Patent law states that the invention must be
1. Both novel and useful
2. More than an “obvious” alteration of an existing invention. In your example, it would depend on the novelty of your pizza-cutter aerator. You're right in that the combination might be considered "obvious to try" (in patent-office lingo). Patentability in this case would lie in the details of your mechanism. So, say, in addition to the pizza-cutting mechanism, you invented a new blade shape or a new twist that makes your aerator aerate better than any existing aerator, you’d have a chance at patentability.
It all depends on how your invention compares to the prior art. Prior art is not just patented inventions, but any product, or anything that’s been publicly disclosed, even if it is not currently in commerce.
Great that you joined the boards. Your advice is greatly sought after, I only met one person so far with this kind of expertise - he is very sought after as you can imagine. I deal with patentability all the time and do it as early on in the concept stage as possible. I will aim for a specific question. One question I run into is how simple an invention can be to be patentable. For example, a random idea I had was to improve an aerator rake by outfitting it with pizza cutter blades instead of the static teeth. The wheels exist, it is novel, but is it too obvious and simple? Sometimes a new invention arises by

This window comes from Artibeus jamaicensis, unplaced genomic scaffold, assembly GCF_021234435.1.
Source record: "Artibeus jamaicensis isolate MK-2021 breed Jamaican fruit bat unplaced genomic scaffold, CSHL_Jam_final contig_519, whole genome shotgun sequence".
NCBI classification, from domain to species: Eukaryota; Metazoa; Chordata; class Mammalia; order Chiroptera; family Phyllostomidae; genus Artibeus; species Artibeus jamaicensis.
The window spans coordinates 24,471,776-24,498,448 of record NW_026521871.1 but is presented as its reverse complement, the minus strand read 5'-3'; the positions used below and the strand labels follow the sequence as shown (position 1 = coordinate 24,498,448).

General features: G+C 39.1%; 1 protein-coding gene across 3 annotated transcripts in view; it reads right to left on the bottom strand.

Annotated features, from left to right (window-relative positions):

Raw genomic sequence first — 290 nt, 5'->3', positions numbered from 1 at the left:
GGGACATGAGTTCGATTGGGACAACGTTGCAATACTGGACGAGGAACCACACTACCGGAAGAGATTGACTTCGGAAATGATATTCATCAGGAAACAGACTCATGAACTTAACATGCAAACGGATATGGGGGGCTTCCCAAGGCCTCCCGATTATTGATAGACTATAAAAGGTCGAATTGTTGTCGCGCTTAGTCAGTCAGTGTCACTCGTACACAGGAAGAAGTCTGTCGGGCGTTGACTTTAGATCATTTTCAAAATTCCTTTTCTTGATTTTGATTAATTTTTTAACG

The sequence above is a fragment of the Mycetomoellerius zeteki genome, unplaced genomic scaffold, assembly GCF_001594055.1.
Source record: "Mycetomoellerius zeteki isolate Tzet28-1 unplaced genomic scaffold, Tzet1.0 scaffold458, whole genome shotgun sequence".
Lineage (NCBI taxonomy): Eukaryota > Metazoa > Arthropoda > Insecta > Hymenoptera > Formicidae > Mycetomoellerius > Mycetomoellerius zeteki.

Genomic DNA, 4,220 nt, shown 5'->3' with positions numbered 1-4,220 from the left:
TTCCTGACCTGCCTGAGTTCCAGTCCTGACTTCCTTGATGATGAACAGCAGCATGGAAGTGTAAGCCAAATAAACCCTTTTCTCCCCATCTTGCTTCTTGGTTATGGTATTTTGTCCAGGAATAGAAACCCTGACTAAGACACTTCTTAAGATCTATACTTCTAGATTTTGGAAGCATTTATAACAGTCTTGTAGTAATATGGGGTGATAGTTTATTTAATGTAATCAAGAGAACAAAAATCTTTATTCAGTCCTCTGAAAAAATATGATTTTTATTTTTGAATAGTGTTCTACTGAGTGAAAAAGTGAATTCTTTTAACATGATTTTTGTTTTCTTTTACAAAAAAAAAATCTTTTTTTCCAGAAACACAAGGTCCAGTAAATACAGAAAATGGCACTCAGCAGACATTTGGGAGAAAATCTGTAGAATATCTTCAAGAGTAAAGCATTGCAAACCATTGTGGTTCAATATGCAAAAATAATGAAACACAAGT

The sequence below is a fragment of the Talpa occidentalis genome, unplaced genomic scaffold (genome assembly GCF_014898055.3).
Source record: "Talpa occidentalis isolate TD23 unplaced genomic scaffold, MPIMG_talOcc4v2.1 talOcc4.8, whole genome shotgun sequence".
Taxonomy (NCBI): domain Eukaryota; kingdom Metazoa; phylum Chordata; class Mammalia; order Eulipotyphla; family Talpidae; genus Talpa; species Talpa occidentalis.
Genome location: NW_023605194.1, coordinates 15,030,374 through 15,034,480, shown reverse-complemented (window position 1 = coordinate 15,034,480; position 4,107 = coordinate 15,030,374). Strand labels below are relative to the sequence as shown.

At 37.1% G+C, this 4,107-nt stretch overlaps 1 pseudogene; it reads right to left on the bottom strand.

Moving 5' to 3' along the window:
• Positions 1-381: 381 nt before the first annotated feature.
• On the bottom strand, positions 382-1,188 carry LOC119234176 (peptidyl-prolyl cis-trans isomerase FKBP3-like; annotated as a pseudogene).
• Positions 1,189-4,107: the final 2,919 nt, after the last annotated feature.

outfitting something existing with one extra simple element, that is why this question regularly pops up.
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